You remember your call the night before and somehow, laying in your bed, you dont feel quite the same. Can one night change you? Yes. Yes it can.
Every single day in medicine is different, even if you have the exact same patient, you’re not the same doctor. Things are constantly changing and demand your attention and action. During the day, you have the entire team as your backstop. Everyone working in unison to make sure the work is getting done timeously. After sunset, it’s just the On-call team- and as Murphy would have it, that’s when all the sh*t goes down.
I’ve had calls when admissions would roll in, in torrents 10 minutes after the team had left, leaving me to my own devices. I learned quite painfully how to structure my call, what to do first and what to do last. How to delegate but still be supportive and hands-on. How to teach but not waste time. A process that’s still very much in motion until today. Over the years I’ve learned to anticipate this- Once the day team leaves, the action starts.
In Paediatrics, I started to believe that the children are so smart, they know exactly when the day team leaves, and start strategically pulling out their drips one by one. How else would you explain 5 drips out between 4pm and 5pm ?!?! Exactly.
You insert 5 drips and think your problems are over but the baby who has been stable on the ventilator in PICU has now began to desaturated to ZERO.
Your mind goes back to the hand-over round. “This baby should not give you any trouble. He Is stable on the vent” sounds like a statement of sabotage.
You get there and start with chest compressions before questions because the pulse is 59. You do some nice things and work the suction and the sats have come up to 99. You connect the ventilator back to the ETT and conclude the baby is not sedated enough and prescribe a stat dose of dormicum. You confirm tube placement. You examine thoroughly. You check other parameters. You use this opportunity to do a review because you dont want a repeat of this episode. You call your boss just for good measure. You did good. You averted a major disaster.
Surely your problems are now over.
Your phone rings. You hate the generic ring tone on the second ring. You learned long ago never to put any song you remotely like as your ring tone because calls will quickly butcher it for you.
A clinic sister is calling you because 3 siblings have ingested paraffin in 1 go. You have so many questions but you ask for vitals only and accept all of them. You’re worried, hoping none of them have aspirated the paraffin into the lungs.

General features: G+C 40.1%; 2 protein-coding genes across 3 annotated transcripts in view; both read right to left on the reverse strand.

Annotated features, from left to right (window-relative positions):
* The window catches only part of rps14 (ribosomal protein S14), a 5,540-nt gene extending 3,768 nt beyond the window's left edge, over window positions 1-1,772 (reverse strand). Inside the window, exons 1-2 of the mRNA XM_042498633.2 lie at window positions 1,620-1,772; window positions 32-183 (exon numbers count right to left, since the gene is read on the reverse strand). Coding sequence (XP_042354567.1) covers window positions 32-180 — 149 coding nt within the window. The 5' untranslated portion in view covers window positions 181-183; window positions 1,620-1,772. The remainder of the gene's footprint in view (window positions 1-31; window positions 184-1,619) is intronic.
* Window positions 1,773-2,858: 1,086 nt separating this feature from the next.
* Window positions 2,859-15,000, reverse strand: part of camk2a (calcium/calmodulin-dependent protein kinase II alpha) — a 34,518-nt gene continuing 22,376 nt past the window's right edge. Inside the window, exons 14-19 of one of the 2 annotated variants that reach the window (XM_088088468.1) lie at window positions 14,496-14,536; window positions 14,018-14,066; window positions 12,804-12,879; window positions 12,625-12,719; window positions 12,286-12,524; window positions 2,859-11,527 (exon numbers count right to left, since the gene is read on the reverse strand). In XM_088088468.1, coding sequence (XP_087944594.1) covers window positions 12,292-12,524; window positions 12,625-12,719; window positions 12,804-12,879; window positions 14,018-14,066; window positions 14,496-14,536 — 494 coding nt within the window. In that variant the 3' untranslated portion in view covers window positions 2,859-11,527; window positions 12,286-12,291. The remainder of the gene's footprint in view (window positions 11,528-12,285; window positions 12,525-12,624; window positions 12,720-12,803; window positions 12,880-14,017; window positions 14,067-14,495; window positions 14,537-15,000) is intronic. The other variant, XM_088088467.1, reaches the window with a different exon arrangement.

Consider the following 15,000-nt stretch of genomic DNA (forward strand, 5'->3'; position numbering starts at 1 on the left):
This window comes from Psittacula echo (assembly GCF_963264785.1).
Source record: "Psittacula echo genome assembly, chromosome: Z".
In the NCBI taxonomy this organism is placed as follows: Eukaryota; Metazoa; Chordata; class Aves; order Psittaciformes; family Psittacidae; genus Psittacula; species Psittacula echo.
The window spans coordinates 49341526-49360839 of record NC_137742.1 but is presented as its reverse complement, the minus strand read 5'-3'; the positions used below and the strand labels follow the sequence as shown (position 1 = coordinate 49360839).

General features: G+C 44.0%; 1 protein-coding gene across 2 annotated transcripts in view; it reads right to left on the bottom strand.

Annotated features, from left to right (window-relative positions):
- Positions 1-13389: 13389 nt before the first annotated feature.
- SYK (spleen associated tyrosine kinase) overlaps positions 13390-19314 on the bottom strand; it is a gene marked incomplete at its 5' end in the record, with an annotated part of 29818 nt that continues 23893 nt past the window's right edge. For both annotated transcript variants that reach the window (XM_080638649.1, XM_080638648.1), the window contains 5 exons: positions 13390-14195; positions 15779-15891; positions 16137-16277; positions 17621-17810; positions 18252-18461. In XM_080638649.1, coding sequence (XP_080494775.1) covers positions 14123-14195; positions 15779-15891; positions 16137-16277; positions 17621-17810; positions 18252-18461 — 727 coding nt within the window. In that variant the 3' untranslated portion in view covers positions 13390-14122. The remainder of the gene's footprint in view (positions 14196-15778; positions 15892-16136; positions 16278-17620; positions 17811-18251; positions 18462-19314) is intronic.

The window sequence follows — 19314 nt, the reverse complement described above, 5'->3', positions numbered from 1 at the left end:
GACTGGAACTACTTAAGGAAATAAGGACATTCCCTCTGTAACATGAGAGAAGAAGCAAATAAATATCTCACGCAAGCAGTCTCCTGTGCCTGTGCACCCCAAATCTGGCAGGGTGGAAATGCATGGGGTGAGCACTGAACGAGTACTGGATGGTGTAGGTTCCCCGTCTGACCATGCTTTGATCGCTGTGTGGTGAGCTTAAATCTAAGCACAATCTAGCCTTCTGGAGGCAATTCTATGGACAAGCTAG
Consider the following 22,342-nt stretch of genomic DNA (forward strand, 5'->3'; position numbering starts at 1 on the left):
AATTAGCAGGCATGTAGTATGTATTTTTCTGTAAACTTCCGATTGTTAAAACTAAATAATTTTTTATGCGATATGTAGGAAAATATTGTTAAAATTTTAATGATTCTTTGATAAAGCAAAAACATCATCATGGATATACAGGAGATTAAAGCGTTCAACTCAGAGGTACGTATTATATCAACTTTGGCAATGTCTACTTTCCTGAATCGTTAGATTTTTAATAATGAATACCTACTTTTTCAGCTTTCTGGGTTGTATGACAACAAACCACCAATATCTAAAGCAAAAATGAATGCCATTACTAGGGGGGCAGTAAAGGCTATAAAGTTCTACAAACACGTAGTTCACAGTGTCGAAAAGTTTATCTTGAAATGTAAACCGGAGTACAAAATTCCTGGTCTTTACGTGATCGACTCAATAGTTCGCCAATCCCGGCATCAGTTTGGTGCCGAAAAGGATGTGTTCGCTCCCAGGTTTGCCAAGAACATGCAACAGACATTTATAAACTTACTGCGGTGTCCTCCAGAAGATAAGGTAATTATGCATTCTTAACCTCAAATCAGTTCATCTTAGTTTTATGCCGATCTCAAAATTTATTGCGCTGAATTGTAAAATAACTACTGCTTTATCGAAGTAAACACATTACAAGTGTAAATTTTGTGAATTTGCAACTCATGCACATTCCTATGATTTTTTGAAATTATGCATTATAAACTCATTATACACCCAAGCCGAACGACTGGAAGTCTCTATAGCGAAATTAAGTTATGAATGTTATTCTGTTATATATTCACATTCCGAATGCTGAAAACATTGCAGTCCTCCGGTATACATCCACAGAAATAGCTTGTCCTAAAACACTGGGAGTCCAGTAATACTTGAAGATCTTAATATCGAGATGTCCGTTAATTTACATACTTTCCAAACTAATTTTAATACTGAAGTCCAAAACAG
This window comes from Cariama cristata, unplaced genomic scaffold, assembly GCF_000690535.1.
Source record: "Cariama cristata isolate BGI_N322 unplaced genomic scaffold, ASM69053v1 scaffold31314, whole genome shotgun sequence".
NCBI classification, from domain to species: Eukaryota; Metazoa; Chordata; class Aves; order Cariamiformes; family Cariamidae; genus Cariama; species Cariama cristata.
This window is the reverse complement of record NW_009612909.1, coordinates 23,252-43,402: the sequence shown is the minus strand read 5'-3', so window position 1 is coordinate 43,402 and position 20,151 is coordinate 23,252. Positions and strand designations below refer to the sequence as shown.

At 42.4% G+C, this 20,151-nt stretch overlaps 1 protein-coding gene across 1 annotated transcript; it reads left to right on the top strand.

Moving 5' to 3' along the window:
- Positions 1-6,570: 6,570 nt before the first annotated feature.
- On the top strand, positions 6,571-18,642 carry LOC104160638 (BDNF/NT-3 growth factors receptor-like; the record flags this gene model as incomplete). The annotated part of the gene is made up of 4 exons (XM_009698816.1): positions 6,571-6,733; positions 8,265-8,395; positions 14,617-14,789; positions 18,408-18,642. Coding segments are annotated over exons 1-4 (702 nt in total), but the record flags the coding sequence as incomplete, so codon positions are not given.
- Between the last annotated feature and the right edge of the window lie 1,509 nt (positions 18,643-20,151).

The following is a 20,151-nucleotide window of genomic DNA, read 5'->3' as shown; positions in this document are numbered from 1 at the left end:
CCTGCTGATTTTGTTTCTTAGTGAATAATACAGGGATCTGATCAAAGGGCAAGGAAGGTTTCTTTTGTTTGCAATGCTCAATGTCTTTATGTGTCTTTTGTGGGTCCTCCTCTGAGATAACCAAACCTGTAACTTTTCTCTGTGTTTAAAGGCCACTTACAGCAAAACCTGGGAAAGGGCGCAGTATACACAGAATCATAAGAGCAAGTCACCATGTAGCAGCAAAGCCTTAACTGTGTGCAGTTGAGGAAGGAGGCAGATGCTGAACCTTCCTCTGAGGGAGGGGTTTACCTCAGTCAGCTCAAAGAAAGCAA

As she is about to put the phone down, she hesitates. You wait. She wants advice on a 6 month old chubby baby with diarrhoea with no signs of dehydration and whom she feels has “slightly low pulses”. You shift uncomfortably in your seat. She doesn’t know what’s a capillary refill time (you start sweating) and the palms are warm. He isnt vomiting but isnt eager to drink either. Shes failing with a drip and has no NGTs. She isnt very worried. You know dehydration can easily be hidden in the chubsters so you ask her to send him with the parafffin-drinkers for further assessment.
The ward is calling you, theres a baby having a seizure and the drip has also, miraculously come out again. You call your colleague and attend to the baby. Seizure aborted. No one has died. You look at the time. Surely, being so busy, you’re excited, time must have flown by!
Its 7PM. Only 3 hours into your call.
You’re still expecting 4 children and God alone knows what else.
You decide you deserve to eat the pasta for dinner, so you whip it out and take a few minutes to admire your meal, Jamie Oliver would infact be proud; and then you hear your phone ring. The ward is calling about a baby who is a known Spastic Cerebral Palsy baby who choked on his juice and now cant breathe very well.
Again, you’re running.
You get there and it’s obvious, his lungs are flooded with OROS, it smells like your childhood but tainted somehow. You can smell the familiar orangey tinge. You do some nice things with the suction and oxygen but it’s not working this time. He is struggling to breathe. His SP02 is 80%. You know he needs a ventilator but you dont know if he qualifies and if it will actually help in the long run. You call your boss. Boss says No ventilator. We dont have a bed and CP excludes him from the ICU criteria. Supportive measures.